Last week I took a look at whether or not adding baking soda to the boiling water makes hard-boiled eggs easier to peel and found that, unfortunately, it didn't seem to make a difference. So are there any tricks that do work?
You had plenty of ideas in the comments and on Facebook, but the one that intrigued me most was the suggestion to use a pressure cooker. Several readers mentioned that hard-boiled eggs cook faster in the pressure cooker and that even fresh eggs peel perfectly every time. I had to give the technique a try.
The Original Tip
This method comes from Laura Pazzaglia of Hip Pressure Cooking, who found out that commercially hard-boiled eggs are steamed at low pressure to make them easier to peel. She did some testing in her kitchen and came up with a method for cooking soft, medium and hard "boiled" eggs in the pressure cooker at low pressure (6 to 8 PSI).
She explains that hard boiled eggs cooked this way are exceptionally easy to peel because the cooker creates a pressure difference between the exterior of the egg and the air pocket inside, which inflates and separates from the egg white.
This air pocket will increase in size naturally as an egg ages, which is why you always hear that you should let your eggs sit in the fridge for a week before boiling them, but since the pressure cooker can do it in minutes, Laura says even very fresh eggs will peel very easily when cooked this way.
→ See the original tip: CRACKED! Soft, Medium, and Hard "Boiled" Eggs in the Pressure Cooker - Hip Pressure Cooking
Laura also wrote a guest post about the process on Michael Ruhlman's blog:
→ The Egg and the Pressure Cooker - Michael Ruhlman
The Testing Method
To test this technique, I used eggs I had purchased from the farmers market the day before. Laura's post calls for extra-large eggs, but I used large, and I didn't find that I had to adjust the cooking time.
The eggs go straight from the fridge into a pressure cooker outfitted with a steamer, so the eggs are not directly touching the water, and the cooker is brought up to LOW pressure (8 PSI on my pressure cooker). Cooking eggs at high pressure will cause them to crack and leak, so it is important to stay close by and keep an eye on the pressure as the eggs cook.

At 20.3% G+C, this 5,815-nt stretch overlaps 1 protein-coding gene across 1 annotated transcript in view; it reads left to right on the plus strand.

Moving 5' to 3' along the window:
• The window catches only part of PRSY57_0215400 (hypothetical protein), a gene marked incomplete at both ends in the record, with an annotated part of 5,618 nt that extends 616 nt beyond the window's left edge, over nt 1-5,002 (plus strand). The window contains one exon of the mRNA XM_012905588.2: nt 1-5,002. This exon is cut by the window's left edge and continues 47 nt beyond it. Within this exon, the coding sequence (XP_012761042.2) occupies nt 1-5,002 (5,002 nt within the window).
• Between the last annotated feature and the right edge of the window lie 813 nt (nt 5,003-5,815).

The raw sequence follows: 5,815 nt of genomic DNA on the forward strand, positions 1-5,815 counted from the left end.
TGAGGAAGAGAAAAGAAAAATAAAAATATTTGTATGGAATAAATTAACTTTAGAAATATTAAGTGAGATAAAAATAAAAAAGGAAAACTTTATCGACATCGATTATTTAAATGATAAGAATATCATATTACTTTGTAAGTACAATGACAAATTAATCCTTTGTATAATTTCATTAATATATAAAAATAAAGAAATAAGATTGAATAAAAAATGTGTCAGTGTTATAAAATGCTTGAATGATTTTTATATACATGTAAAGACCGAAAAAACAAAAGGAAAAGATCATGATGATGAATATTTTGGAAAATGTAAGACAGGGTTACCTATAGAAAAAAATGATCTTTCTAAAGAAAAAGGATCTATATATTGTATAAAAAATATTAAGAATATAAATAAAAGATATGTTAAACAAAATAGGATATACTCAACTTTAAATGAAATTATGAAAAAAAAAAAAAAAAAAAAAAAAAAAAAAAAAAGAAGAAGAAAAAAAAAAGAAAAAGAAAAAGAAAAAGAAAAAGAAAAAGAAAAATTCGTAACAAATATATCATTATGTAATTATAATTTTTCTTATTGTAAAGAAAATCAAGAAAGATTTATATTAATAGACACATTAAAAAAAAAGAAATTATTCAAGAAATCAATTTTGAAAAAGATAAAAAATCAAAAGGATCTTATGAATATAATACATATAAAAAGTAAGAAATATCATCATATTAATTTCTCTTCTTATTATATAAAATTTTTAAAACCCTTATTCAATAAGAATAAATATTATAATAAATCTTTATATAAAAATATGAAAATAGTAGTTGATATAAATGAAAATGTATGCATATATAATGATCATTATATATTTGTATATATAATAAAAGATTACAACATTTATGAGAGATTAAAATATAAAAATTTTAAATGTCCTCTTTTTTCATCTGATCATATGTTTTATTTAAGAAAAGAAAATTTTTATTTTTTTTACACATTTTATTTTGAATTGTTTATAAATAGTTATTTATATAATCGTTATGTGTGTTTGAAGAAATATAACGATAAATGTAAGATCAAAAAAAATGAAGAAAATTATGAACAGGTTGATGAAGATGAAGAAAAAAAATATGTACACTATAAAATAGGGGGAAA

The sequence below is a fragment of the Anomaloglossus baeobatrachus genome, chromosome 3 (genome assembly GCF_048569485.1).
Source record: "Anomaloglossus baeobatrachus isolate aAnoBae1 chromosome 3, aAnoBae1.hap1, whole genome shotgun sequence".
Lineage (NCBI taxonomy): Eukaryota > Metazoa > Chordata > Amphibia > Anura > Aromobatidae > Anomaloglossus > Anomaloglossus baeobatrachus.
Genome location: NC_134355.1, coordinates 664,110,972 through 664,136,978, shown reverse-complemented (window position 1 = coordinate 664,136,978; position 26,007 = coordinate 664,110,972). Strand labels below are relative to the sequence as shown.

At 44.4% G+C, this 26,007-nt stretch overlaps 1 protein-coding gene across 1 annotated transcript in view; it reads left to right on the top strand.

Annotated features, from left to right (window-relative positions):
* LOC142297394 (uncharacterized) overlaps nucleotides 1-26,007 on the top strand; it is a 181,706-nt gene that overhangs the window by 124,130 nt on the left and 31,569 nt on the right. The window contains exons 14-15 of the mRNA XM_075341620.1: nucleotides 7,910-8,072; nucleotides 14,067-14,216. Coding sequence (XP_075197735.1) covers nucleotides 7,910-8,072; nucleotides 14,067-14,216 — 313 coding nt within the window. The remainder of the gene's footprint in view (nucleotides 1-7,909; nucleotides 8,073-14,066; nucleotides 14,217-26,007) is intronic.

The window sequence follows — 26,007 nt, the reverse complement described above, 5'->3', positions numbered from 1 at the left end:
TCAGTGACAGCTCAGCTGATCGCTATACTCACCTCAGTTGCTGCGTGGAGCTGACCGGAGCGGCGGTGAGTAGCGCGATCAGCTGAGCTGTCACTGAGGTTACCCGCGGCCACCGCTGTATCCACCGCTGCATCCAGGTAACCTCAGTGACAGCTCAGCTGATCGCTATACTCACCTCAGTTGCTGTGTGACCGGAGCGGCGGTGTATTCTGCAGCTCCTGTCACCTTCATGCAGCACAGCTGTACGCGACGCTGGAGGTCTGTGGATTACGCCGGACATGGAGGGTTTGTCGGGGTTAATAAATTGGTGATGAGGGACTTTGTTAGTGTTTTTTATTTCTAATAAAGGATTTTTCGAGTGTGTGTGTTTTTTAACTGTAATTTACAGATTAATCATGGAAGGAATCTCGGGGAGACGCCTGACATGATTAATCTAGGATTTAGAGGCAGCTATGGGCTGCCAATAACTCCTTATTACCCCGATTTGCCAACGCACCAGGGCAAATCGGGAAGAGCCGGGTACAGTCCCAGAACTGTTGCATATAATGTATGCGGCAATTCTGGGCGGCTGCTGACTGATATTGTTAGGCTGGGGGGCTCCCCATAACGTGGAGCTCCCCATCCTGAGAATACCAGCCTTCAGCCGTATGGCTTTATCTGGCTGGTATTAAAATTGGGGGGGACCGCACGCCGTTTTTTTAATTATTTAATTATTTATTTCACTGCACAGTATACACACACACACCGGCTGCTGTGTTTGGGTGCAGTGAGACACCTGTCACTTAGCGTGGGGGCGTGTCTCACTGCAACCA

Cooking only takes 6 minutes once low pressure is reached, and then the pressure is brought back down through the natural release method. I then immediately cooled my eggs under cold running water for about one minute before peeling them.
...Perfectly cooked, easy-to-peel eggs every time!
I tried this method several times and each time the eggs practically fell out of half their shells — you can actually see the big pieces of intact shell in the photo above — leaving perfectly smooth eggs that were cooked just how I like them. (I like a little bit of softness to the center of the yolk; you may need to experiment to find the cooking time that is just right for you.)
Verdict: This is a mind-blowing tip.
Laura says you can hard-boil as many eggs as will fit in your pressure cooker with this method, making it ideal for a big batch of deviled eggs or next year's Easter eggs. But it's also quicker and uses a lot less water than traditional hard-boiling, making it a great method for quick weekday breakfasts as well.
If you want to try it yourself, definitely read the full instructions on Hip Pressure Cooking, which go into far more detail than I do here, and also include a tip for making a DIY heatproof egg stand for pressure-steaming eggs.
→ Get the full tutorial: CRACKED! Soft, Medium, and Hard "Boiled" Eggs in the Pressure Cooker - Hip Pressure Cooking